Here is more. Here is a follow-up story. Oddly Somali families in Sweden call autism "the Swedish disease." There hasn’t been thimerosal in vaccines for some time plus that would not explain the higher incidence of autism among these groups of Somali children. It also seems that the Somali kids have especially severe cases of autism.
So what is the environmental trigger? A combined lack of sunlight and vitamin D activation is the only real hypothesis I can find.
Mother’s testosterone levels, if high, can influence a male child to
extreme maturational delay. (A child’s maturation rate is set at six
weeks before birth.) If the mother has immigrated from an equatorial
region with consistent diurnal light cycles of 30% to a relatively
extreme northern climate, the influence of light on the pineal gland
influencing testosterone levels can dramatically skew mothers
testosterone. The question is, do the Minnesota Somali autistic
children’s birthday’s congregate in certain seasons. If so, this
hypothesis becomes more likely. See http://www.neoteny.org/?cat=7,
Yet even that sounds screwy to me (at least it’s testable), noting that if you pursue the links you will not find mainstream science at the end of the tunnel. But the independent appearance of the phenomenon in Sweden and Minneapolis suggests it isn’t just a statistical fluke. And the numerous Somali immigrants in Virginia don’t seem to have the same problems.
All this attention is being devoted to Alaska, so I thought I should do my own evaluation. Note in advance that politicians don’t usually make these lists, they’re not "favorite" enough for me. And enough about her for now anyway (though I’ll note in passing, in response to Andrew Sullivan and others, that if voters want to like her, they’ll simply refuse to see McCain in the properly cynical light); but no more comments on this issue for now as I want the blogosphere back!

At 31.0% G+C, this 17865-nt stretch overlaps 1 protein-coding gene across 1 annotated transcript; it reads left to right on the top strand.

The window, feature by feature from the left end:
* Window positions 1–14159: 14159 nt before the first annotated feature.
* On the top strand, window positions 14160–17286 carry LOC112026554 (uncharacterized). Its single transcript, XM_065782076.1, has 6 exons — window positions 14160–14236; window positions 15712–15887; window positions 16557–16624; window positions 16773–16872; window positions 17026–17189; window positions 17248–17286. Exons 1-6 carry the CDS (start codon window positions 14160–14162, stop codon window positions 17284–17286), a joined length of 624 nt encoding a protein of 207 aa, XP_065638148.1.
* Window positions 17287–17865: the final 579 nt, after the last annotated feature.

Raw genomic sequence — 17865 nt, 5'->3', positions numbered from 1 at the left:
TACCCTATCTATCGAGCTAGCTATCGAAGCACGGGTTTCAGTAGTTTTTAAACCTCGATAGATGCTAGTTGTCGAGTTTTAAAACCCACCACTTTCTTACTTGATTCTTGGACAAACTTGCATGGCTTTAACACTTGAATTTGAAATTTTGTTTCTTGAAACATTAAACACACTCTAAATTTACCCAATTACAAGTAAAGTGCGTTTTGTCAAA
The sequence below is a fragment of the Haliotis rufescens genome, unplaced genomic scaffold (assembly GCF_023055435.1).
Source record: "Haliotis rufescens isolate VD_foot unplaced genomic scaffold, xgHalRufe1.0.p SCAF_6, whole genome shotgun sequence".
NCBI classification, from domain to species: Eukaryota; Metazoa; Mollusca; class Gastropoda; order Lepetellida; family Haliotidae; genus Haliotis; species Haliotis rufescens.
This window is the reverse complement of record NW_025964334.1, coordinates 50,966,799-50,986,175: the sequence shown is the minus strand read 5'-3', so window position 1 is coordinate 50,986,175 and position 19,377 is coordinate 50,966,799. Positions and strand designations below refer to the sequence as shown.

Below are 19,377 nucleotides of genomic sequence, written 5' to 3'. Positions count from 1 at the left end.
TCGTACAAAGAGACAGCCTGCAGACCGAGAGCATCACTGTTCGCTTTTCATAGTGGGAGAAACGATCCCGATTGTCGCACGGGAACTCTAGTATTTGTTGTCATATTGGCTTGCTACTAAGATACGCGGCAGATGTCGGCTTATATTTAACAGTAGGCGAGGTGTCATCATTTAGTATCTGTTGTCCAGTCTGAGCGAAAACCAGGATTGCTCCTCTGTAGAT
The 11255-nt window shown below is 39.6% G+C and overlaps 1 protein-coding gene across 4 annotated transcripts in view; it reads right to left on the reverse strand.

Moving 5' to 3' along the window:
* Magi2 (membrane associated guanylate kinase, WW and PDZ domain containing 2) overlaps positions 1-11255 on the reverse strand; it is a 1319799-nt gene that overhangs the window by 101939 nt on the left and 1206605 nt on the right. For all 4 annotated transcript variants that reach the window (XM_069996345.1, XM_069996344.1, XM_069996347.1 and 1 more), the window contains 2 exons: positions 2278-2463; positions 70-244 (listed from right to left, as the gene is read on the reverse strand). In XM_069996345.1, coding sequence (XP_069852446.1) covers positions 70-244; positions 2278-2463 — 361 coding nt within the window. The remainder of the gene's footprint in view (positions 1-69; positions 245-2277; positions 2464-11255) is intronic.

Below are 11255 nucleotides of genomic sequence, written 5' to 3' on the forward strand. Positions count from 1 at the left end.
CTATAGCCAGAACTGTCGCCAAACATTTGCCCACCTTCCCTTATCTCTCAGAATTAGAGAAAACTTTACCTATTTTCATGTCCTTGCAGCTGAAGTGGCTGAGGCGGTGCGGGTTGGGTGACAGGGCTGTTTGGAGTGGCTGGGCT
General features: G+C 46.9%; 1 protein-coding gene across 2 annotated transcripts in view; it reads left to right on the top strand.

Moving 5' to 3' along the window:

1. Novel, set in: Jack London’s Call of the Wild or White Fang are the obvious choices. Did you know that London’s fiction was very widely read in the former Soviet Union?
2. Music: There’s Jewel and Bette Midler and maybe you’re all wondering which one I will pick. But the excellent Kevin Johansen, also associated with Buenos Aires I might add, is the proverbial rabbit from the hat. Ha!
3. Movie, set in: Both Never Cry Wolf and Grizzly Man are very good; the former had a lead character named Tyler before the name became fashionable. And isn’t Nanook of the North set in Alaska? Into the Wild is another pick and I doubt if I have exhausted the list.
4. Basketball player: Carlos Boozer is from Juneau.
5. Sculpture: Alaska is probably #1 in the entire United States once you consider the indigenous peoples. The best works are from the 1950s and 60s and they are not always attributable. My personal favorite is Thomassie Annanok but of course that is a matter of taste. Ingo Hessel’s book on Inuit Art is a favorite of mine, noting that it focuses more on Canada than Alaska.
6. Other arts: The Tlingit (some of whom live in Canada) have excellent totem poles, boxes, and carvings. The Haida are another rich artistic tradition.
7. Novel, set in: Michael Chabon’s The Yiddish Policeman’s Union is the obvious pick plus I hear The Cloud Atlas (The Liam Callanan book, not the David Mitchell one, which is very good but not connected to Alaska) is good.
9. Blogger: Hail Ben Muse of Alaska, advocate of free trade!
The bottom line: It relies too much on "set in," but overall the list is better than I had been expecting. Sadly, Alaska is the one American state I have yet to visit.